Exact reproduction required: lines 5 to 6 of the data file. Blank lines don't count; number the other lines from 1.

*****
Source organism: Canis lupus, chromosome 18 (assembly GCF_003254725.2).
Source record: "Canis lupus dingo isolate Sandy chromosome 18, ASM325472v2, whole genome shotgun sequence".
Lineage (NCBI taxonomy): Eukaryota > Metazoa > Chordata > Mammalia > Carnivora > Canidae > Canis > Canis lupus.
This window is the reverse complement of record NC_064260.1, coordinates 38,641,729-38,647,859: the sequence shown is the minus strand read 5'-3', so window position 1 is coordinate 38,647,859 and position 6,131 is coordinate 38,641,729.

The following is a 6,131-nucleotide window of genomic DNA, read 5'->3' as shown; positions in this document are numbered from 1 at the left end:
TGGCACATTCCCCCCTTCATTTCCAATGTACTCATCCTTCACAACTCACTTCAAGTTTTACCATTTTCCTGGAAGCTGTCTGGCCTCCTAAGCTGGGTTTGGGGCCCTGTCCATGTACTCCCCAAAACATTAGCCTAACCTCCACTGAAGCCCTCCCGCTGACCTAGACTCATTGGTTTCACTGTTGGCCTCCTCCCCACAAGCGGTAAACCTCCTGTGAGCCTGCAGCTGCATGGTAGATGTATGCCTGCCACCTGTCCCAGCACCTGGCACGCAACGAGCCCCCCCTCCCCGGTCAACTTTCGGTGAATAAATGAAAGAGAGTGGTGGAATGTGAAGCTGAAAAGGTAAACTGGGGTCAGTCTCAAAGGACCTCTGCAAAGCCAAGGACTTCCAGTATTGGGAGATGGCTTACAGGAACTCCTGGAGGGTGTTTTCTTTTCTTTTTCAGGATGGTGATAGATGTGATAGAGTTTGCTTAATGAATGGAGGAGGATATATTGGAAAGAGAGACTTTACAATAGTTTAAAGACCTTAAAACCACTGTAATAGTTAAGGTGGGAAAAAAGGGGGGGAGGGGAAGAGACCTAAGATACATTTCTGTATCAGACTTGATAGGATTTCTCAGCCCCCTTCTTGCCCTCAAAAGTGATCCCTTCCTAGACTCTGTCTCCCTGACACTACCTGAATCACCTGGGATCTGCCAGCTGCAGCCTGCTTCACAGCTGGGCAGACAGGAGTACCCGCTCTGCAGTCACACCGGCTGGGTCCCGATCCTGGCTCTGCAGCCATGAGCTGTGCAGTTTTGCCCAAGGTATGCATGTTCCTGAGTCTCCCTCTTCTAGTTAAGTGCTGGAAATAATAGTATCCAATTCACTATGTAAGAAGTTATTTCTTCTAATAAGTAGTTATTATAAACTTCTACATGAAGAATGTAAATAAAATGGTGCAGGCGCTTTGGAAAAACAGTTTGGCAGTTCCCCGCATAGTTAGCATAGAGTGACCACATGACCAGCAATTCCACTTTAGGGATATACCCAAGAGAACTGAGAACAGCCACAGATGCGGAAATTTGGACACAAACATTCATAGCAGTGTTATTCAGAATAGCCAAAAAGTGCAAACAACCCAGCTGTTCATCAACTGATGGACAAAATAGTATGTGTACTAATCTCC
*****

The following is a 6,131-nucleotide window of genomic DNA, read 5'->3' as shown; positions in this document are numbered from 1 at the left end:
TGGCACATTCCCCCCTTCATTTCCAATGTACTCATCCTTCACAACTCACTTCAAGTTTTACCATTTTCCTGGAAGCTGTCTGGCCTCCTAAGCTGGGTTTGGGGCCCTGTCCATGTACTCCCCAAAACATTAGCCTAACCTCCACTGAAGCCCTCCCGCTGACCTAGACTCATTGGTTTCACTGTTGGCCTCCTCCCCACAAGCGGTAAACCTCCTGTGAGCCTGCAGCTGCATGGTAGATGTATGCCTGCCACCTGTCCCAGCACCTGGCACGCAACGAGCCCCCCCTCCCCGGTCAACTTTCGGTGAATAAATGAAAGAGAGTGGTGGAATGTGAAGCTGAAAAGGTAAACTGGGGTCAGTCTCAAAGGACCTCTGCAAAGCCAAGGACTTCCAGTATTGGGAGATGGCTTACAGGAACTCCTGGAGGGTGTTTTCTTTTCTTTTTCAGGATGGTGATAGATGTGATAGAGTTTGCTTAATGAATGGAGGAGGATATATTGGAAAGAGAGACTTTACAATAGTTTAAAGACCTTAAAACCACTGTAATAGTTAAGGTGGGAAAAAAGGGGGGGAGGGGAAGAGACCTAAGATACATTTCTGTATCAGACTTGATAGGATTTCTCAGCCCCCTTCTTGCCCTCAAAAGTGATCCCTTCCTAGACTCTGTCTCCCTGACACTACCTGAATCACCTGGGATCTGCCAGCTGCAGCCTGCTTCACAGCTGGGCAGACAGGAGTACCCGCTCTGCAGTCACACCGGCTGGGTCCCGATCCTGGCTCTGCAGCCATGAGCTGTGCAGTTTTGCCCAAGGTATGCATGTTCCTGAGTCTCCCTCTTCTAGTTAAGTGCTGGAAATAATAGTATCCAATTCACTATGTAAGAAGTTATTTCTTCTAATAAGTAGTTATTATAAACTTCTACATGAAGAATGTAAATAAAATGGTGCAGGCGCTTTGGAAAAACAGTTTGGCAGTTCCCCGCATAGTTAGCATAGAGTGACCACATGACCAGCAATTCCACTTTAGGGATATACCCAAGAGAACTGAGAACAGCCACAGATGCGGAAATTTGGACACAAACATTCATAGCAGTGTTATTCAGAATAGCCAAAAAGTGCAAACAACCCAGCTGTTCATCAACTGATGGACAAAATAGTATGTGTACTAATCTCC